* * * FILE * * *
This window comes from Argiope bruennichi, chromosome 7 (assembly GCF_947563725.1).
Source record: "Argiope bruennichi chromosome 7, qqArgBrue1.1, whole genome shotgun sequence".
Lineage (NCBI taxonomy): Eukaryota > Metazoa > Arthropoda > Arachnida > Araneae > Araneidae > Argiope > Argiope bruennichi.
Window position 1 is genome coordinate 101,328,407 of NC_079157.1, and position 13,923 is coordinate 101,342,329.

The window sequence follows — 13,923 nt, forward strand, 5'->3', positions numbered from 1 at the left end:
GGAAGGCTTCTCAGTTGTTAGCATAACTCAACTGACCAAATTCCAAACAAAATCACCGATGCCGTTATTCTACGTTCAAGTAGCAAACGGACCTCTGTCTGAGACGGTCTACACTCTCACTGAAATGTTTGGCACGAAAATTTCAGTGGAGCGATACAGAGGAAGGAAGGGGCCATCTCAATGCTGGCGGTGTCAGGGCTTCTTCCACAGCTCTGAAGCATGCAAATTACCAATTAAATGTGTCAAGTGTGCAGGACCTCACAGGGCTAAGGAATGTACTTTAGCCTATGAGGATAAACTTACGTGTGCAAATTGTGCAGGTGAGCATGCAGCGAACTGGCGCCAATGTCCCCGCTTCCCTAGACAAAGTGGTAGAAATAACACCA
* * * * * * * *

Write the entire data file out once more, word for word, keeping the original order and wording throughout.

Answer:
This window comes from Argiope bruennichi, chromosome 7 (assembly GCF_947563725.1).
Source record: "Argiope bruennichi chromosome 7, qqArgBrue1.1, whole genome shotgun sequence".
Lineage (NCBI taxonomy): Eukaryota > Metazoa > Arthropoda > Arachnida > Araneae > Araneidae > Argiope > Argiope bruennichi.
Window position 1 is genome coordinate 101,328,407 of NC_079157.1, and position 13,923 is coordinate 101,342,329.

The window sequence follows — 13,923 nt, forward strand, 5'->3', positions numbered from 1 at the left end:
GGAAGGCTTCTCAGTTGTTAGCATAACTCAACTGACCAAATTCCAAACAAAATCACCGATGCCGTTATTCTACGTTCAAGTAGCAAACGGACCTCTGTCTGAGACGGTCTACACTCTCACTGAAATGTTTGGCACGAAAATTTCAGTGGAGCGATACAGAGGAAGGAAGGGGCCATCTCAATGCTGGCGGTGTCAGGGCTTCTTCCACAGCTCTGAAGCATGCAAATTACCAATTAAATGTGTCAAGTGTGCAGGACCTCACAGGGCTAAGGAATGTACTTTAGCCTATGAGGATAAACTTACGTGTGCAAATTGTGCAGGTGAGCATGCAGCGAACTGGCGCCAATGTCCCCGCTTCCCTAGACAAAGTGGTAGAAATAACACCA